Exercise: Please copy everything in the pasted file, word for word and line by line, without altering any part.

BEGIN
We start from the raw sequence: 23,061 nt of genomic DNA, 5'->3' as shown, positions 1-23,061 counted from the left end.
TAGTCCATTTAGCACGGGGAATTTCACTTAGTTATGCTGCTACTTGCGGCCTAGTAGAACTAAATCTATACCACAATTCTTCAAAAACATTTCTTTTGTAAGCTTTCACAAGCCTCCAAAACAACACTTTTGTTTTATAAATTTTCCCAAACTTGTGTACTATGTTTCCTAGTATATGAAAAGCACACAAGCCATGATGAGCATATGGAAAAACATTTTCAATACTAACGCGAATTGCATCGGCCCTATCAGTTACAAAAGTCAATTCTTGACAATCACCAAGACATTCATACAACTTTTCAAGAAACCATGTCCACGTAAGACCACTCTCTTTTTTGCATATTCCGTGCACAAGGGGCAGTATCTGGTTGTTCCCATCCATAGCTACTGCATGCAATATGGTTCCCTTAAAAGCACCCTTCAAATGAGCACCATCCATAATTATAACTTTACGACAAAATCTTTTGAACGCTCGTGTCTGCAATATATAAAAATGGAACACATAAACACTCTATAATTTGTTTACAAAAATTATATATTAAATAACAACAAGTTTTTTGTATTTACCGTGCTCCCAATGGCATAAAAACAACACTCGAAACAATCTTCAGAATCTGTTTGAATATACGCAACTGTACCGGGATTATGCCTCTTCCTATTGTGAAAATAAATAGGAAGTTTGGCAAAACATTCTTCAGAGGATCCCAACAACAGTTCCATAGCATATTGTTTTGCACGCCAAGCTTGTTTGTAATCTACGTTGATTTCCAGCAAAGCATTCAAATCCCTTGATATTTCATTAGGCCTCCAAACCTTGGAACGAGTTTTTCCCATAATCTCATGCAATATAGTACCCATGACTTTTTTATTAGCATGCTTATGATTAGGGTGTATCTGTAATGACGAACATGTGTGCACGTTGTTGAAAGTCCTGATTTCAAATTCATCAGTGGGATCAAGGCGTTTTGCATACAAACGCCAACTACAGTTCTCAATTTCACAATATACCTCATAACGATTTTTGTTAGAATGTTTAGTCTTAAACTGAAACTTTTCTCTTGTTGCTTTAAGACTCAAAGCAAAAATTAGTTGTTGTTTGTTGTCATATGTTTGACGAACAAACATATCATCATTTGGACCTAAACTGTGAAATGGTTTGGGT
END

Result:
We start from the raw sequence: 23,061 nt of genomic DNA, 5'->3' as shown, positions 1-23,061 counted from the left end.
TAGTCCATTTAGCACGGGGAATTTCACTTAGTTATGCTGCTACTTGCGGCCTAGTAGAACTAAATCTATACCACAATTCTTCAAAAACATTTCTTTTGTAAGCTTTCACAAGCCTCCAAAACAACACTTTTGTTTTATAAATTTTCCCAAACTTGTGTACTATGTTTCCTAGTATATGAAAAGCACACAAGCCATGATGAGCATATGGAAAAACATTTTCAATACTAACGCGAATTGCATCGGCCCTATCAGTTACAAAAGTCAATTCTTGACAATCACCAAGACATTCATACAACTTTTCAAGAAACCATGTCCACGTAAGACCACTCTCTTTTTTGCATATTCCGTGCACAAGGGGCAGTATCTGGTTGTTCCCATCCATAGCTACTGCATGCAATATGGTTCCCTTAAAAGCACCCTTCAAATGAGCACCATCCATAATTATAACTTTACGACAAAATCTTTTGAACGCTCGTGTCTGCAATATATAAAAATGGAACACATAAACACTCTATAATTTGTTTACAAAAATTATATATTAAATAACAACAAGTTTTTTGTATTTACCGTGCTCCCAATGGCATAAAAACAACACTCGAAACAATCTTCAGAATCTGTTTGAATATACGCAACTGTACCGGGATTATGCCTCTTCCTATTGTGAAAATAAATAGGAAGTTTGGCAAAACATTCTTCAGAGGATCCCAACAACAGTTCCATAGCATATTGTTTTGCACGCCAAGCTTGTTTGTAATCTACGTTGATTTCCAGCAAAGCATTCAAATCCCTTGATATTTCATTAGGCCTCCAAACCTTGGAACGAGTTTTTCCCATAATCTCATGCAATATAGTACCCATGACTTTTTTATTAGCATGCTTATGATTAGGGTGTATCTGTAATGACGAACATGTGTGCACGTTGTTGAAAGTCCTGATTTCAAATTCATCAGTGGGATCAAGGCGTTTTGCATACAAACGCCAACTACAGTTCTCAATTTCACAATATACCTCATAACGATTTTTGTTAGAATGTTTAGTCTTAAACTGAAACTTTTCTCTTGTTGCTTTAAGACTCAAAGCAAAAATTAGTTGTTGTTTGTTGTCATATGTTTGACGAACAAACATATCATCATTTGGACCTAAACTGTGAAATGGTTTGGGT